Suburban Chicago libraries receive bomb threats

The threats were just the latest incidents in a rocky year for public libraries.

MORTON GROVE – A number of public libraries, mostly in the northern suburbs, have been the target of bomb threats over the past week.

The Chicago Tribune reported that libraries in Morton Grove, Park Ridge, Gurnee, Oak Park and Wilmette have received threats. Glencoe Public Library didn’t receive any threats but did close their building since those that did are neighboring districts.

The newspaper reported that the threats came through the chat function on the libraries’ websites.

Police in each of the communities are investigating.

Public libraries nationwide have become a target and battleground in the past two years. Conservative groups have pushed to have books that include subjects such as LGBTQ issues and race removed or block events such as drag queen story hours.

Illinois libraries have already been a target. Last year, the Downers Grove Library had to cancel a drag bingo event for teens after threats. Earlier this year, a library board in Collinsville saw conservatives voted into the majority after a drag queen story hour at the Collinsville Memorial Public Library.

Just last month, Rockton’s Talcott Free Library was forced to move a drag Q&A to online because of protests. The far-right Illinois Freedom Caucus also called on the state to pull out of the American Library Association (ALA) because of the ALA’s “Marxist lesbian” president.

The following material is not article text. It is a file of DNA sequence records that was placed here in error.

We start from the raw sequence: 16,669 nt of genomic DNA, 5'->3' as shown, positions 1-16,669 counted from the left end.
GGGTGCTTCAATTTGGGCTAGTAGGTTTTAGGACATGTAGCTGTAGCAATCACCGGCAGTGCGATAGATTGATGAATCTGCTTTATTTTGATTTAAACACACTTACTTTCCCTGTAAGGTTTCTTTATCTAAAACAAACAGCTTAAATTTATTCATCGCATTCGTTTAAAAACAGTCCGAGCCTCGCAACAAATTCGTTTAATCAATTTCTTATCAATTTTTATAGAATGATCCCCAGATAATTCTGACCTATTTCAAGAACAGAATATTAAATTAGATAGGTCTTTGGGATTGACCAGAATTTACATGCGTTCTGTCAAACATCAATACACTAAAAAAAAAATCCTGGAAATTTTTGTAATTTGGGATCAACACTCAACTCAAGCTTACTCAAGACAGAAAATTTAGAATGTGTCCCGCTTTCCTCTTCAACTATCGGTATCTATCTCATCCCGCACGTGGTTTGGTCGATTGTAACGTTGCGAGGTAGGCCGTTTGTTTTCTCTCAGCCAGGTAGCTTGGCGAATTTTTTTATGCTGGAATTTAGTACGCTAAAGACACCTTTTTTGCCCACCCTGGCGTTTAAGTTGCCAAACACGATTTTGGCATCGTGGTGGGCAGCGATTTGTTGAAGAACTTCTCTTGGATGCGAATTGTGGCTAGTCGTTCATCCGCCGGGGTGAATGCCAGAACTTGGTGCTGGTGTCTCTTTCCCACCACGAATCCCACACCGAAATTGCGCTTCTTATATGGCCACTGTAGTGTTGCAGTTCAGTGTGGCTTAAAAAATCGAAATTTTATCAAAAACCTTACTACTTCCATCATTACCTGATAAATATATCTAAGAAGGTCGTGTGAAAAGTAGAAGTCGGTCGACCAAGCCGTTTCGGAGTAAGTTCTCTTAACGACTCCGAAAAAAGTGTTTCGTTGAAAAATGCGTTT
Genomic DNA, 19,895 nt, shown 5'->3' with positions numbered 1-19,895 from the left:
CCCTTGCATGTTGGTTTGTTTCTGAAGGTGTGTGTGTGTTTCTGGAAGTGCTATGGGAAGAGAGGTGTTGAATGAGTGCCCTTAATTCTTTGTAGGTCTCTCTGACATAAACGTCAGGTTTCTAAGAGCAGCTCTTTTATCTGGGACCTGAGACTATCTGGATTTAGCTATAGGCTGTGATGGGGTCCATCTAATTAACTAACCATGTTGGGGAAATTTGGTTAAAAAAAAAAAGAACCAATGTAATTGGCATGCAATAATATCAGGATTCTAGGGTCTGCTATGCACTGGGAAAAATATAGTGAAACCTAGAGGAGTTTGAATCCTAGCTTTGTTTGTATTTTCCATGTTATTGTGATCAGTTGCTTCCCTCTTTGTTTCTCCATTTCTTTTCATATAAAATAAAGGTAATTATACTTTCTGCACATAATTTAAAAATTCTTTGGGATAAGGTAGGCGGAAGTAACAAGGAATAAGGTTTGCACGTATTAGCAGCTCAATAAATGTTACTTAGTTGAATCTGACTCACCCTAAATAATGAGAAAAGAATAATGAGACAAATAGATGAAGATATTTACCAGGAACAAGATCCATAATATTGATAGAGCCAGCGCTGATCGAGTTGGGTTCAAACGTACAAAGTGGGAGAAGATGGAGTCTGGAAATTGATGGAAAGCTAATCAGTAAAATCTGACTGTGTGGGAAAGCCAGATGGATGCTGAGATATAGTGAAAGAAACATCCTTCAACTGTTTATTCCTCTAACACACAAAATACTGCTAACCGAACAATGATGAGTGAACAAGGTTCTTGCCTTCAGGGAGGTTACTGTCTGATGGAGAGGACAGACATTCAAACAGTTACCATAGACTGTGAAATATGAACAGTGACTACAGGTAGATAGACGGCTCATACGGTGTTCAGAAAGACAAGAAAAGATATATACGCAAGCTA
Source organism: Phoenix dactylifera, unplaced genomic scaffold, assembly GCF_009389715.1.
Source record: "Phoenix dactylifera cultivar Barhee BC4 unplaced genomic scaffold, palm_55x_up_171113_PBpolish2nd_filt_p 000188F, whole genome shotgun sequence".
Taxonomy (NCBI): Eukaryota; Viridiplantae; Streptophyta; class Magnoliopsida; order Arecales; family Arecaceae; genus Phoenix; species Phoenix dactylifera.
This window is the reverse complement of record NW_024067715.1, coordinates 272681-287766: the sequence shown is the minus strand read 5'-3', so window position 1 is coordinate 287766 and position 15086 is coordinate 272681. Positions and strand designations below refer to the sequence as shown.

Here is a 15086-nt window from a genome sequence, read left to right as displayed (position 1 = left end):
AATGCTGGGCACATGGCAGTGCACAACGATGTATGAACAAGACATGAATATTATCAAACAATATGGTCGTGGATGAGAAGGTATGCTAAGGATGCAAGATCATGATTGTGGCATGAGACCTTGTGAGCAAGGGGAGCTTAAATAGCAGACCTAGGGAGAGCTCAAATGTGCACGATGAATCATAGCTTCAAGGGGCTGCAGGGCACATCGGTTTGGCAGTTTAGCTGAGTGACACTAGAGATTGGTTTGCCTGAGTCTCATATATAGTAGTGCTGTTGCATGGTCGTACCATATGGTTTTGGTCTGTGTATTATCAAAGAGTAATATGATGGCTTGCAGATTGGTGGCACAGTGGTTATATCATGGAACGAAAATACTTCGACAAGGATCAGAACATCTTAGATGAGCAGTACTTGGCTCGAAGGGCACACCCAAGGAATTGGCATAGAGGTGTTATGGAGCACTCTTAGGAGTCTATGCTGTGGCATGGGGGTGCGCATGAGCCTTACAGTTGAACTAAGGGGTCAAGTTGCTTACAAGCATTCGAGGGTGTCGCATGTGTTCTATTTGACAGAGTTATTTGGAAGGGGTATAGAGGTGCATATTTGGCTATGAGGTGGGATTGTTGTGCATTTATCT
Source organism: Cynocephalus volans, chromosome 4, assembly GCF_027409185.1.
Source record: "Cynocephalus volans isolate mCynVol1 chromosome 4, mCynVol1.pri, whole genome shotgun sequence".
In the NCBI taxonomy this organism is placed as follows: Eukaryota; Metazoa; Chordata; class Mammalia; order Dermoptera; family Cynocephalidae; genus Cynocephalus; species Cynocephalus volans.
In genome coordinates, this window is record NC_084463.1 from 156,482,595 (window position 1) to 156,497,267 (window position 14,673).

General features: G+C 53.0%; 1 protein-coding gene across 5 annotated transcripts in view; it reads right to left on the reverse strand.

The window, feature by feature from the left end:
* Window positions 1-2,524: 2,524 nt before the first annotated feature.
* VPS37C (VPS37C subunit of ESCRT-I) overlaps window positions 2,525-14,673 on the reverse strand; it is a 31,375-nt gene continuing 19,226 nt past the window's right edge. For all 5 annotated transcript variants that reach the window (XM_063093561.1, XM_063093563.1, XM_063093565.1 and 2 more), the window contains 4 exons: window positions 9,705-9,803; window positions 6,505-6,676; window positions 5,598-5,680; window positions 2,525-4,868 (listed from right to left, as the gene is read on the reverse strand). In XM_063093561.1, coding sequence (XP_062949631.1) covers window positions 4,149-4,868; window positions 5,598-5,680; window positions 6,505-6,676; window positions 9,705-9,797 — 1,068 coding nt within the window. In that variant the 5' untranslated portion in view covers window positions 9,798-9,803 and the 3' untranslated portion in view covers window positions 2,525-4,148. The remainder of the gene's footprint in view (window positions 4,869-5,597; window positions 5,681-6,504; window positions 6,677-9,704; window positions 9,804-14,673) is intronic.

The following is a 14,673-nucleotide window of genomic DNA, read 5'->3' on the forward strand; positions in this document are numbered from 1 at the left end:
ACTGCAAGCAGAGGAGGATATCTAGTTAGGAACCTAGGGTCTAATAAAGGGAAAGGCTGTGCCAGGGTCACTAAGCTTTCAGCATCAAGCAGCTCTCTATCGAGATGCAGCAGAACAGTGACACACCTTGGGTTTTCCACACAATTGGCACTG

Edwin Yohnka, director of communications at the ACLU of Illinois, said political extremism was behind the threats.

“The recent threats result from ideologically driven attacks on libraries, attacks from a small handful of loud voices who seek to ban books and displays that reflect and elevate the experiences and views of LGBTQ+ people, people of color and other voices too often ignored in our society,” he said. “The language and misinformation driving these book bans sadly lead some to believe that threats of violence are an appropriate response to children’s books they do not like.”

He said the ACLU calls on people to support public libraries with patronage and speaking up at library board meetings.

The Illinois Library Association (ILA) condemned the threats and said library professionals across the country are facing threats to their safety.

“Libraries are rightfully considered the cornerstones of democracy and freedom of speech,” the ILA said in a statement. “We understand our unique role in society and embrace the responsibility of providing all residents in our state with access to reliable and accessible information.”

“In light of these threats it is imperative that we stand together and not allow them to hinder us from our commitment to continue to connect communities to resources, contribute to community development, and foster education and knowledge.”

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